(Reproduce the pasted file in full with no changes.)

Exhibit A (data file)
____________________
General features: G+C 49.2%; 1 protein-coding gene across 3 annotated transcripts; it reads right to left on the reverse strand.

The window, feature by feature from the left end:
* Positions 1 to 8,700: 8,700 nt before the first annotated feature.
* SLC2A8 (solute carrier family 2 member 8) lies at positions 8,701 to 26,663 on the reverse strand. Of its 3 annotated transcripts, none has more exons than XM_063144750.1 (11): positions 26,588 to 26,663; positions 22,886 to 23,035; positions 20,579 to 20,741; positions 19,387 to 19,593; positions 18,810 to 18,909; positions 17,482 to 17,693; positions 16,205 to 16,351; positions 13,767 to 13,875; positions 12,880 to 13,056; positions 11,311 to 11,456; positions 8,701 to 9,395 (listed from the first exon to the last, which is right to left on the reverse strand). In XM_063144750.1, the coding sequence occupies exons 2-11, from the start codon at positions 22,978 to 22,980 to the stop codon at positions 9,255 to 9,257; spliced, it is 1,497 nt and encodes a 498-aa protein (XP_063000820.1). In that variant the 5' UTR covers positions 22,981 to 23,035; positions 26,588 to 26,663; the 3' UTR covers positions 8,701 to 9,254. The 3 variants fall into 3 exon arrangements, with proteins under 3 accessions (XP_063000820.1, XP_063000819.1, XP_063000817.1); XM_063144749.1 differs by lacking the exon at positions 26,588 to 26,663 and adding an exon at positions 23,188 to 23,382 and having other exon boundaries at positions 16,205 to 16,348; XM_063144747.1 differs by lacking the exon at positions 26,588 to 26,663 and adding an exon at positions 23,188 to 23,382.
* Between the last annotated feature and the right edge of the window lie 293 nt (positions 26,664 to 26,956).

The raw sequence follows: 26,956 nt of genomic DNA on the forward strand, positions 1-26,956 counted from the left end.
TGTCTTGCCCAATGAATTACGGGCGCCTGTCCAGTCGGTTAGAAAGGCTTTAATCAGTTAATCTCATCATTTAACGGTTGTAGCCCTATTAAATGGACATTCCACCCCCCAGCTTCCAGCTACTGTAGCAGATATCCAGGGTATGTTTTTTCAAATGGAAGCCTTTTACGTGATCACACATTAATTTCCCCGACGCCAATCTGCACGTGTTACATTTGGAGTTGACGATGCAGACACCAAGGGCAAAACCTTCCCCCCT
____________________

General features: G+C 49.2%; 1 protein-coding gene across 3 annotated transcripts; it reads right to left on the reverse strand.

The window, feature by feature from the left end:
* Positions 1 to 8,700: 8,700 nt before the first annotated feature.
* SLC2A8 (solute carrier family 2 member 8) lies at positions 8,701 to 26,663 on the reverse strand. Of its 3 annotated transcripts, none has more exons than XM_063144750.1 (11): positions 26,588 to 26,663; positions 22,886 to 23,035; positions 20,579 to 20,741; positions 19,387 to 19,593; positions 18,810 to 18,909; positions 17,482 to 17,693; positions 16,205 to 16,351; positions 13,767 to 13,875; positions 12,880 to 13,056; positions 11,311 to 11,456; positions 8,701 to 9,395 (listed from the first exon to the last, which is right to left on the reverse strand). In XM_063144750.1, the coding sequence occupies exons 2-11, from the start codon at positions 22,978 to 22,980 to the stop codon at positions 9,255 to 9,257; spliced, it is 1,497 nt and encodes a 498-aa protein (XP_063000820.1). In that variant the 5' UTR covers positions 22,981 to 23,035; positions 26,588 to 26,663; the 3' UTR covers positions 8,701 to 9,254. The 3 variants fall into 3 exon arrangements, with proteins under 3 accessions (XP_063000820.1, XP_063000819.1, XP_063000817.1); XM_063144749.1 differs by lacking the exon at positions 26,588 to 26,663 and adding an exon at positions 23,188 to 23,382 and having other exon boundaries at positions 16,205 to 16,348; XM_063144747.1 differs by lacking the exon at positions 26,588 to 26,663 and adding an exon at positions 23,188 to 23,382.
* Between the last annotated feature and the right edge of the window lie 293 nt (positions 26,664 to 26,956).

The raw sequence follows: 26,956 nt of genomic DNA on the forward strand, positions 1-26,956 counted from the left end.
TGTCTTGCCCAATGAATTACGGGCGCCTGTCCAGTCGGTTAGAAAGGCTTTAATCAGTTAATCTCATCATTTAACGGTTGTAGCCCTATTAAATGGACATTCCACCCCCCAGCTTCCAGCTACTGTAGCAGATATCCAGGGTATGTTTTTTCAAATGGAAGCCTTTTACGTGATCACACATTAATTTCCCCGACGCCAATCTGCACGTGTTACATTTGGAGTTGACGATGCAGACACCAAGGGCAAAACCTTCCCCCCT